European airlines win concessions on sky marshals

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The Independent Online

The United States yesterday said it will not ban European airlines without sky marshals from its airspace, providing alternative security measures are deemed satisfactory.

Asa Hutchinson, the deputy secretary of the Homeland Security Department, announced the compromise following talks with European Union officials in Brussels. Mr Hutchinson said there was no "blanket policy" to prevent airlines without armed guards from entering American territory.

The Homeland Security Department announced last month that airlines would be required to place armed law enforcement officers on flights to America when a threat assessment deemed it necessary.

But Mr Hutchinson said the American authorities "would look at all measures" to determine whether any specific flight could enter its airspace. He added that alternatives to armed sky marshals could include full vetting of the passenger and crew lists. He said: "If a country develops a very comprehensive, complete and thorough system that gives a high level of confidence this is something to be considered as alternative measures."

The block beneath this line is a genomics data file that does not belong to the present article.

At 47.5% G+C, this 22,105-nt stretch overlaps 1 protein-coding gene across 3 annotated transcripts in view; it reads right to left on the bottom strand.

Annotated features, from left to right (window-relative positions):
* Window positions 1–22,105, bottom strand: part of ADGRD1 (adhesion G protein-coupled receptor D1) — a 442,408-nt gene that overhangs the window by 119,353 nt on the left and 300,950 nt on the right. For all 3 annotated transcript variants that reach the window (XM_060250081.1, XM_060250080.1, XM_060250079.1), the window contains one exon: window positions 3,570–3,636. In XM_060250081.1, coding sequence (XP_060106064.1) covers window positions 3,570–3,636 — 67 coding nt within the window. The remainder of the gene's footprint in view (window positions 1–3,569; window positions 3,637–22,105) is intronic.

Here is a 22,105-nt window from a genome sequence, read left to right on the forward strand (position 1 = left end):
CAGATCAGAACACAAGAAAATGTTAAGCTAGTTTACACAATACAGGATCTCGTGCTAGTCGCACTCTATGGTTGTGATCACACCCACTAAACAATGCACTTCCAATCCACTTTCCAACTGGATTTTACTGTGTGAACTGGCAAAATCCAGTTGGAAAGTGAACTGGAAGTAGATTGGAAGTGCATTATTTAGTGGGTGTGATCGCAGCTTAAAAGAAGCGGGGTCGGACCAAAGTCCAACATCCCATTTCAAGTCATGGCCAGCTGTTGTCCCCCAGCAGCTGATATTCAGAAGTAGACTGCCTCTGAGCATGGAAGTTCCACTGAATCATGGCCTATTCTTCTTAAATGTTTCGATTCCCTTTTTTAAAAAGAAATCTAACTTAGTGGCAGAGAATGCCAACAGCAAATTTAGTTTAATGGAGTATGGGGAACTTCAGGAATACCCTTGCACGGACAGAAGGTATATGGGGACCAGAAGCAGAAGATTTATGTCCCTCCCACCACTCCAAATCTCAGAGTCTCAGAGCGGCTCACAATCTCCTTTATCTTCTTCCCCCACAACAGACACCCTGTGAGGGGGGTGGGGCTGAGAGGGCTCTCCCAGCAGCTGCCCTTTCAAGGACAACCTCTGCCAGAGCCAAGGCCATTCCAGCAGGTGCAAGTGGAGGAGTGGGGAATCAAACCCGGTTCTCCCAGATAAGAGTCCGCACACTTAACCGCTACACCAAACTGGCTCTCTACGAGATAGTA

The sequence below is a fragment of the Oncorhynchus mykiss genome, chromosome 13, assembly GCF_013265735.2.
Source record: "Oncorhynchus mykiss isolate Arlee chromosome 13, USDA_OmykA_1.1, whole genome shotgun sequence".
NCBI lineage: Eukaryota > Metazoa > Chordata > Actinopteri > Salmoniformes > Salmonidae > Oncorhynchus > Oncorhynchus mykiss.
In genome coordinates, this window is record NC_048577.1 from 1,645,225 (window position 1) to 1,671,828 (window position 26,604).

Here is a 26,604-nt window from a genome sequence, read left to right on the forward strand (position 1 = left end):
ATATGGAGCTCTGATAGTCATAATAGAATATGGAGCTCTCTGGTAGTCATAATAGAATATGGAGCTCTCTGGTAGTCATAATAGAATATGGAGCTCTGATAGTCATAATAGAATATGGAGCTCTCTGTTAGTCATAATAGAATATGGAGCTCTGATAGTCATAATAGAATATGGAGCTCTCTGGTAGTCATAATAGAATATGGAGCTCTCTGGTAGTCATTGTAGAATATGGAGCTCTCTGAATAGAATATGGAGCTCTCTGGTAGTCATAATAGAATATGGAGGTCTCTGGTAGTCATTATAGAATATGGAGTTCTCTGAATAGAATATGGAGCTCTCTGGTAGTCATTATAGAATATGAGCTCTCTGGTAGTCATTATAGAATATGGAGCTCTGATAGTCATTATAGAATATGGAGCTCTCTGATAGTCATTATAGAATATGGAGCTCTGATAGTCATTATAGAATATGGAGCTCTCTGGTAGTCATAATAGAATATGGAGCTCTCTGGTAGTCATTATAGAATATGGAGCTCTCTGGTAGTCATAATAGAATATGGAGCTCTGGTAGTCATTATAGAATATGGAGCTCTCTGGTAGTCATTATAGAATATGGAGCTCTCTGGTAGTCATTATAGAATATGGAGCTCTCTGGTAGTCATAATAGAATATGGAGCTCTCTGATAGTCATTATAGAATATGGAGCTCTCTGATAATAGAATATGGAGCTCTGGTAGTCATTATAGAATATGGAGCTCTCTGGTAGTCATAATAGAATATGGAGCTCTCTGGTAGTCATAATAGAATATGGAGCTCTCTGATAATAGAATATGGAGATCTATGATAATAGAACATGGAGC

He said the US would retain final say over which airlines could make transatlantic flights. Mr Hutchinson said: "If we believe that there is a gap in that security then we reserve the right to say that flight cannot enter our airspace."

The sky marshal issue has divided European countries into three camps: those willing to train armed guards, those willing to contemplate their use in certain circumstances and those who oppose the plan.

Sweden, Denmark and Finland said they would not use armed guards on planes, preferring to cancel flights deemed at risk. The UK and France are drawing up training programmes for sky marshals.

Meanwhile, the European Commission drew up a minimum list of articles which passengers boarding in the EU will be banned from taking on to planes. The list ranges from guns, explosives and machetes to ice skates, lacrosse sticks and cricket bats. Fireworks, bleach and radioactive material will be among goods banned from hold baggage.

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